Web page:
Early drawing of Norwich Cathedral's west window discovered
For many, years an early drawing of Norwich Cathedral’s stunning west window lay hidden in a trunk in Australia. Now the historic artwork has been returned to Norwich Cathedral thanks to the research work of writer David Berwick who is penning a book about the beautiful 19th century window.
The drawing is by the window’s designer, George Caleb Hedgeland, and it was uncovered after Mr Berwick’s research led him to explore Mr Hedgeland’s life after moving to Australia in 1859, and to make contact with Mr Hedgeland’s great grandson who lives near Perth.
Mr Berwick, who is a volunteer guide at Norwich Cathedral, said: “In late December 2018, whilst researching the history of our west window from ca. 1449-1995, I fortuitously made contact with a librarian in Sydney who had researched Hedgeland’s life in Australia.
She put me in touch with Bill Bennit of Perth who is George Hedgeland’s great-grandson.
I discovered that Mr Bennit had inherited a trunk of artwork and drawings from his great-grandfather, and some of these were of stained glass windows.
Eventually we discovered that one of the colour drawings was of the top portion of our west window. This artwork had remained hidden in the trunk for 164 years, since 1854.”
Following the discovery, Mr Bennit has decided to gift the drawing of the west window to Norwich Cathedral and to donate the rest of the artwork to The Stained Glass Museum at Ely Cathedral.
Mr Bennit and his partner Elaine Steele visited Norwich Cathedral to hand over the artwork and see the west window for the first time.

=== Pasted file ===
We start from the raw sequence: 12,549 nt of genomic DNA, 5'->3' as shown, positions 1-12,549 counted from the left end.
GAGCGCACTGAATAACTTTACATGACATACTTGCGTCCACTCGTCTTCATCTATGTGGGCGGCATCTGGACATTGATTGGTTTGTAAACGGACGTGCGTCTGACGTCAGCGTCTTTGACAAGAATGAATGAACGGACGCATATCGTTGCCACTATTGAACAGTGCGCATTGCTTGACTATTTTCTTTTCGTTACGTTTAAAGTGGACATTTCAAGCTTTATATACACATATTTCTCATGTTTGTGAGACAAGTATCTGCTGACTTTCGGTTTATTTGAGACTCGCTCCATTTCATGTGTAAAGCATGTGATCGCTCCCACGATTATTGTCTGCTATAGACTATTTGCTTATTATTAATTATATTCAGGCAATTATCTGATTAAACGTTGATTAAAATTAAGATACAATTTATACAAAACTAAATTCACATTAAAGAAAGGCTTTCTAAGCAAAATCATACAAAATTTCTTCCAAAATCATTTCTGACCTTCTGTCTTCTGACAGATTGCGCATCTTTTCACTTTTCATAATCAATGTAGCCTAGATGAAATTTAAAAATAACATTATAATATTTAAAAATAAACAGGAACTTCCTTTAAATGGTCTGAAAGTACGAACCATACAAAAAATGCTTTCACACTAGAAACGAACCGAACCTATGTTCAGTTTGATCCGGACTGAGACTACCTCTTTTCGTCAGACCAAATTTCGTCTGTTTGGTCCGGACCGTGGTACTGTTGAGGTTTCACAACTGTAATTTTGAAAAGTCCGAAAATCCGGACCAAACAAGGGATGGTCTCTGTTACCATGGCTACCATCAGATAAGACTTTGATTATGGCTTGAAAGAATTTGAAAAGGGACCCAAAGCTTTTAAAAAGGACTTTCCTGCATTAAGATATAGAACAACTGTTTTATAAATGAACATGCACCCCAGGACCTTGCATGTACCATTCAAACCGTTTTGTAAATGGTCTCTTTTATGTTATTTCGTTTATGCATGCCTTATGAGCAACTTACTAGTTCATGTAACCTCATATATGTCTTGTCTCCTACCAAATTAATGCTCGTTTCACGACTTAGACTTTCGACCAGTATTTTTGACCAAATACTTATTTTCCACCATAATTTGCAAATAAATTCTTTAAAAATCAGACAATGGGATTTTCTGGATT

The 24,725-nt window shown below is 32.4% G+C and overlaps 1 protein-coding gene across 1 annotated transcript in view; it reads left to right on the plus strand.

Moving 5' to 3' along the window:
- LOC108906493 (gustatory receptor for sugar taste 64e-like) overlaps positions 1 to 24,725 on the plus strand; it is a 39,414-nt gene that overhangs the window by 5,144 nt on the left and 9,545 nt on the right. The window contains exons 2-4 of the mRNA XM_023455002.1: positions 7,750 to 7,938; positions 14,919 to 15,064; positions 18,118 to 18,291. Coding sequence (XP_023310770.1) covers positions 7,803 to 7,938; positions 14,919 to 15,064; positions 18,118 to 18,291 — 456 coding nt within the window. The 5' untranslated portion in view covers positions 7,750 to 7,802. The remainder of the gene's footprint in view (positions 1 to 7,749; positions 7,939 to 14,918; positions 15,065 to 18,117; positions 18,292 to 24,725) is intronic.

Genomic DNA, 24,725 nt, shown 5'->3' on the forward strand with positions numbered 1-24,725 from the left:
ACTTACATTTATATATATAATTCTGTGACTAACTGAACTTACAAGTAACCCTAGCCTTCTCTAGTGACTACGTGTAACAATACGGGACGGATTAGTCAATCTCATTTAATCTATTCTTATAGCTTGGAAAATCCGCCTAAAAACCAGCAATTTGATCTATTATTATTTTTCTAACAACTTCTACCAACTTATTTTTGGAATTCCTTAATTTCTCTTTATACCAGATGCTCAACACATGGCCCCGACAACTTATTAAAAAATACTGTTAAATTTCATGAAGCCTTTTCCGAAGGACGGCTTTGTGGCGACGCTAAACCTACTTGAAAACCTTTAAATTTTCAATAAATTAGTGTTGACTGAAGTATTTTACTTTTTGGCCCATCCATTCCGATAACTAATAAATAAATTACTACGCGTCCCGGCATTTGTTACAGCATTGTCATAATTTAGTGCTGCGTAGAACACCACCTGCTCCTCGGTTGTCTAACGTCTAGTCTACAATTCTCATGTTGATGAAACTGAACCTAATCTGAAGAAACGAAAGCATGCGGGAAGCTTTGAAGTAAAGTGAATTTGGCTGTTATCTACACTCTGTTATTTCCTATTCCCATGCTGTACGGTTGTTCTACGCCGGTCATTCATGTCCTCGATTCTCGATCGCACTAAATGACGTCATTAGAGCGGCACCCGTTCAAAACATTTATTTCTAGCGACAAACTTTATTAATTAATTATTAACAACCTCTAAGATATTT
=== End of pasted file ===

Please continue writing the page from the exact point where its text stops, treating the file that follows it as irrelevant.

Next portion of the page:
Mr Bennit said he was excited to see the real-life west window which had sparked the discovery of the meaning behind the paintings that until recently had been stored in a trunk in his cellar.
"It was amazing because, until David contacted me through a historian, I had no idea of the significance. I just thought they were the works of an amateur painter who went around copying windows. It would never have occurred to me that he would be the actual designer of the windows," he said. "It’s amazing to see the window in real life now and to get up close to it."
About his generous decision to gift the artwork to Norwich Cathedral and The Stained Glass Museum in Ely, he said: "The artwork being in a trunk in a cellar doesn’t benefit anyone, this way the artwork will be available for the future rather than being lost."
About the West Window and George Caleb Hedgeland
The west window is the largest single window in Norwich Cathedral. Designed by George Caleb Hedgeland and installed in 1854, the present-day west window juxtaposes scenes from the Old and New Testaments of the Bible. It was created as a memorial to Bishop Edward Stanley who was Bishop of Norwich between 1837 and 1849.
George Caleb Hedgeland also designed many more windows across England before moving to Australia in 1859 and retraining as a surveyor. Mr Hedgeland married Annie Henning in Sydney in 1866 and the couple had a son called Edmund Woodhouse Hedgeland.
Pictured above: (from left to right) Bill Bennit, Elaine Steele, David Berwick and the Revd Dr Peter Doll, Canon Librarian. credit: Norwich Cathedral
Pictured below: the West Window. credit: Paul Hurst